• PRO
    8 years ago

    And Joanne was right.. before mantel installation TV was hanging on wall and was overheated. After we recessed TV and installed Granite, when we touched the unit was completely cold. Small thing makes big difference. Like 1/2" hole in the boat.... :) Using modern, linear fireplace TV can be at the right level for your neck....

    Elaine Christensen thanked Annett Group Inc.
  • PRO
    8 years ago

    The answer is Yes, your TV can be damaged by heat from a fireplace, but if you have some professional help to work out the details, you should be able to come up with an arrangement that will work for you and protect your technology.

    There are some situations where recessing the TV will help, and others where recessing the TV will create a much worse problem. There is no general rule here that will always work, except that the further the TV is a way from the fireplace the better, and most folks don't seem too excited about that particular rule-of-thumb. ;-)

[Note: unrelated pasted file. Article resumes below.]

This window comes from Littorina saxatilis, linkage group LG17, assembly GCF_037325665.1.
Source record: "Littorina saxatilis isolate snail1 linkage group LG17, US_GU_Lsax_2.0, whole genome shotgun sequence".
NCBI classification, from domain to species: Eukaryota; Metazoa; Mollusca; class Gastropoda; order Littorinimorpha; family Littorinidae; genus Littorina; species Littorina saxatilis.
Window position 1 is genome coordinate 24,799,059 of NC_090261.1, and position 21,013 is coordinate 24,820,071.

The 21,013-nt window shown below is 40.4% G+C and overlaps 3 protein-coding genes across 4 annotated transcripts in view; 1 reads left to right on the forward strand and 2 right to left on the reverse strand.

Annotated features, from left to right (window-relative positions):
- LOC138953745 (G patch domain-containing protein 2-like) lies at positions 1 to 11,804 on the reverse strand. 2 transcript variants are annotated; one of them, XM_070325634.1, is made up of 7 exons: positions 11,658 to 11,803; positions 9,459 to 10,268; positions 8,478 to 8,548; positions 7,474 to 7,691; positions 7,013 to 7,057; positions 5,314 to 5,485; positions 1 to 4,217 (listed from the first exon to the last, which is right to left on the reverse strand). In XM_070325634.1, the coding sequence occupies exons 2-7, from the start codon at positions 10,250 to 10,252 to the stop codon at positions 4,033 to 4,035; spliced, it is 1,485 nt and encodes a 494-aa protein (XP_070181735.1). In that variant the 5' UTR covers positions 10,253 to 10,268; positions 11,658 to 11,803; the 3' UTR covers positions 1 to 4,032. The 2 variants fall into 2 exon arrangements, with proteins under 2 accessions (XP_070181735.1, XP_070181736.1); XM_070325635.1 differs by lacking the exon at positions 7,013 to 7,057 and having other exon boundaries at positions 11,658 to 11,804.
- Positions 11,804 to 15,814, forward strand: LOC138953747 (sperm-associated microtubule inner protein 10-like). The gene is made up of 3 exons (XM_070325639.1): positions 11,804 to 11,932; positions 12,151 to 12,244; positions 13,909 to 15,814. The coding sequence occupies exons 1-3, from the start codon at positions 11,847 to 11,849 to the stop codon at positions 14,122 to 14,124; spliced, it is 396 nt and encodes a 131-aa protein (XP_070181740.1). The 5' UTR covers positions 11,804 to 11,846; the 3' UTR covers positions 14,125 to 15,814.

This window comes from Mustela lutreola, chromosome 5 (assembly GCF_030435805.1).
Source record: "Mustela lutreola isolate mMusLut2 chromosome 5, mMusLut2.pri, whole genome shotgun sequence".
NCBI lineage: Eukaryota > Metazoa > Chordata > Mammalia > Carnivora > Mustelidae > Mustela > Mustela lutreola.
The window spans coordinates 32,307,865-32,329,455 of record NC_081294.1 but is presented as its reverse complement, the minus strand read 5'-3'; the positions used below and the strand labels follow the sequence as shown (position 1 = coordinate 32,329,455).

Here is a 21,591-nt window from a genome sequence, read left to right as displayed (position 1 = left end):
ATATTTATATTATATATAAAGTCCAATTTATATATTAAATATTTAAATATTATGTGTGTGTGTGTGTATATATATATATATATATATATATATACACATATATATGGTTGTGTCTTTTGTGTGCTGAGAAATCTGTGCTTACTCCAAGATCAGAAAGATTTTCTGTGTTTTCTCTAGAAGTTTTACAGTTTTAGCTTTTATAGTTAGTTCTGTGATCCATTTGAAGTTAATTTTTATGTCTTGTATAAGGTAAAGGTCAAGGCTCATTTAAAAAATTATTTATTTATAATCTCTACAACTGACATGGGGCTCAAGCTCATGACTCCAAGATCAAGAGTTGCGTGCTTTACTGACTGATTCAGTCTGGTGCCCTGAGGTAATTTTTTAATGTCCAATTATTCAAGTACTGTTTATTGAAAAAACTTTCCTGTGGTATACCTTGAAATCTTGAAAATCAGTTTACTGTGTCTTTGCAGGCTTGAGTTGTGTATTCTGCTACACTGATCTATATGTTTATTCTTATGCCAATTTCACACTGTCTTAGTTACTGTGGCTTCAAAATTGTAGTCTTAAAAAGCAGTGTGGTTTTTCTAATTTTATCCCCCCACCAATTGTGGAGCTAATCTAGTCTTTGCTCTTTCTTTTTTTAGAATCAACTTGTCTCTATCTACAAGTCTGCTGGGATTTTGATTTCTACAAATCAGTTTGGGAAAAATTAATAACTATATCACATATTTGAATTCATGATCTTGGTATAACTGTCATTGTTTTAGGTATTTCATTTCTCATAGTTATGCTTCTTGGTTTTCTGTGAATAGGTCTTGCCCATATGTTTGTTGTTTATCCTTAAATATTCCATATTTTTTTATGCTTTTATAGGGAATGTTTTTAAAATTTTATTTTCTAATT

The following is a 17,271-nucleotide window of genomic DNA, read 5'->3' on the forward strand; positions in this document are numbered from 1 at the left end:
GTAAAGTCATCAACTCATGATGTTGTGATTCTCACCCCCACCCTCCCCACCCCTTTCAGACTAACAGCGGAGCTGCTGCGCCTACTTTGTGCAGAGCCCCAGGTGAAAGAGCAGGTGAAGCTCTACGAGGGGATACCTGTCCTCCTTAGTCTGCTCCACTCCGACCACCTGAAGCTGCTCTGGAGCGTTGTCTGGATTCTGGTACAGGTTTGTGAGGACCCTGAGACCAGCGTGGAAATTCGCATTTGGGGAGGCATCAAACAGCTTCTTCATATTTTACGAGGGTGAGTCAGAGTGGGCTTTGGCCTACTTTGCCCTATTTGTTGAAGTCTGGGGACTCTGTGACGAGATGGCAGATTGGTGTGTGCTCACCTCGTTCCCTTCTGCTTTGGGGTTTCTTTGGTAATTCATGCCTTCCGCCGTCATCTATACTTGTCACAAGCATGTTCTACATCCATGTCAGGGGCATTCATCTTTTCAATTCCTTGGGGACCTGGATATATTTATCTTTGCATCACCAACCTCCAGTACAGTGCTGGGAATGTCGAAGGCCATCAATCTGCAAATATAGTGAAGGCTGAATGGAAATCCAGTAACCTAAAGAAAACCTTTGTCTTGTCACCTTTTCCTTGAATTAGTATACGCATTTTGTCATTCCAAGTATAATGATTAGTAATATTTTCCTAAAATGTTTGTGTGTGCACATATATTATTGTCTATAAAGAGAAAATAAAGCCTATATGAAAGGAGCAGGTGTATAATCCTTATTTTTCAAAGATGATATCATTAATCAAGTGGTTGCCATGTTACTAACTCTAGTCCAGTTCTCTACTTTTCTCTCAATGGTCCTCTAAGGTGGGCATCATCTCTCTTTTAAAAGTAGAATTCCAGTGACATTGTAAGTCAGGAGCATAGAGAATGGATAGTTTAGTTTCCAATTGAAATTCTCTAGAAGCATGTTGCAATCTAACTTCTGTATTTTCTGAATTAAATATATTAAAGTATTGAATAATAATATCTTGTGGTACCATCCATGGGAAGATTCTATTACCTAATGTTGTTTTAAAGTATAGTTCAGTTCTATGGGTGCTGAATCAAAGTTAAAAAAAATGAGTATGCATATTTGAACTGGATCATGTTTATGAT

I suggest contacting your local National Fireplace Institute professional(s). You can find them here: http://www.nficertified.org/pages_consumers/consumers-1.cfm

    Most of us LOVE to give out free advice to help keep you from doing something you'll regret.

    Here are a few of our projects with TVs over the fireplace:


    Stonehaven · More Info


    inglenook fireplace · More Info


    Monolithic modern fireplace · More Info